EMDUR:  Yes getting those guidelines in place will be key there. Now let’s move on you have been vocal about Australia’s right to low-cost universities over the past couple of days. Is fee deregulation or university price hikes something that young Aussies should be worried about?

PLIBERSEK:  Well they absolutely should be worried because we have seen the Liberal Government several times trying to deregulate university fees, meaning that students could  pay up to hundred thousand dollars for a university degree. You know those big debts come at the same time as you're trying to buy a house and start a family so we don’t want young Australians to be discouraged from getting an education because they’re worried they won’t be able to afford to pay back their HECS debt. We want a university education and TAFE education to be affordable and available and to be based  on your interests, how hard you are prepared to work at high school, the fact that you are going to be working a few years harder at university as well. We need to say to every young Australian that we are prepared to help you follow your dream, you need to study hard but we are not going to saddle you with a lifetime of debt.

EMDUR:  Now Tanya we have saved the most difficult and complex question until last, are you ready for this one?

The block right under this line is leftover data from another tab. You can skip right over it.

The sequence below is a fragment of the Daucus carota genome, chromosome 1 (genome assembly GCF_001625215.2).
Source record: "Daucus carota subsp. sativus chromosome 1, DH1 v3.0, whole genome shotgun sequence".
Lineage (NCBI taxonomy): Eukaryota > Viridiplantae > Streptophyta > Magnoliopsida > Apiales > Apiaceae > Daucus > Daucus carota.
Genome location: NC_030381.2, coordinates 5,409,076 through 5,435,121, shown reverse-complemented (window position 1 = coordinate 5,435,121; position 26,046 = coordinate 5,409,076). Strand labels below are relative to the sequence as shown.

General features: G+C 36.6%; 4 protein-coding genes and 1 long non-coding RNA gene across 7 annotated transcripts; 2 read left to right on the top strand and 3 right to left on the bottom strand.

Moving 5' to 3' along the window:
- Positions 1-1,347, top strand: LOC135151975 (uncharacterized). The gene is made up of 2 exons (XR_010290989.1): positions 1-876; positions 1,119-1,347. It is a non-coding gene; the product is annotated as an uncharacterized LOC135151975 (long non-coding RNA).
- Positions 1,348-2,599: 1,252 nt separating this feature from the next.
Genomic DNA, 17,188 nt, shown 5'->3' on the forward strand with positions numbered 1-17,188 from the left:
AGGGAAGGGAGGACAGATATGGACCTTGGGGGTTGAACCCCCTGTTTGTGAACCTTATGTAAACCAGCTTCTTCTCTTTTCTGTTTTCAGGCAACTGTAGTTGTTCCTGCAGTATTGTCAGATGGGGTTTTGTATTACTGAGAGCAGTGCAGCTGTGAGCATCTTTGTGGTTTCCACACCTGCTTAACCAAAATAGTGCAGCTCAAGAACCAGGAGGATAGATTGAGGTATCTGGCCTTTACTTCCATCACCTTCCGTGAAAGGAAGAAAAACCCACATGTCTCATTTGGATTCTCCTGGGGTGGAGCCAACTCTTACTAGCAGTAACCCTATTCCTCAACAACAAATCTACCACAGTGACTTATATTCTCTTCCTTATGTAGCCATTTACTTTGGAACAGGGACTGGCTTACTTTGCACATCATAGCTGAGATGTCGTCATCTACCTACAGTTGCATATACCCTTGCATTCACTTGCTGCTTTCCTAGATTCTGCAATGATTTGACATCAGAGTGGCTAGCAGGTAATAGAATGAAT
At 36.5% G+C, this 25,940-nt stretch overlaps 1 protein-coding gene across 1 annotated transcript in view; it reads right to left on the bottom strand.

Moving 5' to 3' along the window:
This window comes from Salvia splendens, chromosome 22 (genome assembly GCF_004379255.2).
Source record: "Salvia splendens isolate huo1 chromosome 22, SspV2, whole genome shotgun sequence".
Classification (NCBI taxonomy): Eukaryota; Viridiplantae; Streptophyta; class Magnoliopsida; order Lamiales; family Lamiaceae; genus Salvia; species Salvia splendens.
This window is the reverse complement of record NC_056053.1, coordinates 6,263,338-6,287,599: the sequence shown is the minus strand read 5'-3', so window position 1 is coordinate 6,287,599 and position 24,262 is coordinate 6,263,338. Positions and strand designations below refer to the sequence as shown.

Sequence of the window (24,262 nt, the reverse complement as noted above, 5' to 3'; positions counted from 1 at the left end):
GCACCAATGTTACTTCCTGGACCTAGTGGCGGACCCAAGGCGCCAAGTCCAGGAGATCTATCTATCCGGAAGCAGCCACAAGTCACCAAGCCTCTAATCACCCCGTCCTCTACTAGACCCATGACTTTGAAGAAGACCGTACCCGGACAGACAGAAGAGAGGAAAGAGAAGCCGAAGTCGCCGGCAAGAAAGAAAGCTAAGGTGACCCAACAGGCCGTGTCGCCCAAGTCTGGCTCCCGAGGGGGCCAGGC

PLIBERSEK:  Oh oh. Yes

EMDUR:  Julie Bishop became the first Aussie Minister to enter Donald Trump's White House, we just saw it on the news. We want to give you a hypothetical scenario because politicians regularly deal in hypotheticals, we don't here on the tele but we know that you guys do all the time. You’re in an elevator…

GILLIES:  Don't worry Tanya, it's okay.

EMDUR:  Don’t worry, when Larry Emdur‘s talking politics, you’ve got nothing to worry about.

GILLIES:  It’s okay, you’ve got this, Tanya.

EMDUR:  This is like kindergarten, don’t worry about it. You’re in an elevator with Donald Trump in the White House, you have twenty seconds alone with the President of the United States, the most controversial man in the universe at this point in time. Twenty seconds what do you say to him? Ready, set, go.

PLIBERSEK:   Stop tweeting after dinner. Put the phone down.

EMDUR:  You did in five.  See that is the most effective, efficient political message we’ve ever heard. You got 20 seconds, you did it in four and a half.  If only the world of politics was exactly like that. 

GILLIES:  Put the phone down Donald.

EMDUR:  Great advice, thank you very much for that. Good to see you, we got through a lot, including some hypotheticals. 

PLIBERSEK:  It was a pleasure, lovely to talk to you.

GILLIES:  Somehow I don't think he is going to listen, do you?

EMDUR:  No, well I don’t know Tanya is pretty good at that message delivery.

PLIBERSEK:  Actually, strangely I’ve got a little something in common with Donald now because my family background is Slovenian and his wife's family background is Slovenian and my mother keeps saying to me you know if you meet the President, you will be able to speak to Melania in Slovenian. I don’t know, maybe I can give her a bit of advice in Slovenian.

EMDUR:  What would you say, hypothetically speaking?

PLIBERSEK:  Take the phone away from Donald.

GILLIES:  Can you actually say that in your mother’s native tongue?


GILLIES:  It sounds quite authoritive.

EMDUR:  It sounds scary, I’ve just put my phone down right now. Tanya thank you for joining us on that wacky ride, we appreciate that.  Good to see you.

PLIBERSEK:  No worries, lovely to talk to you.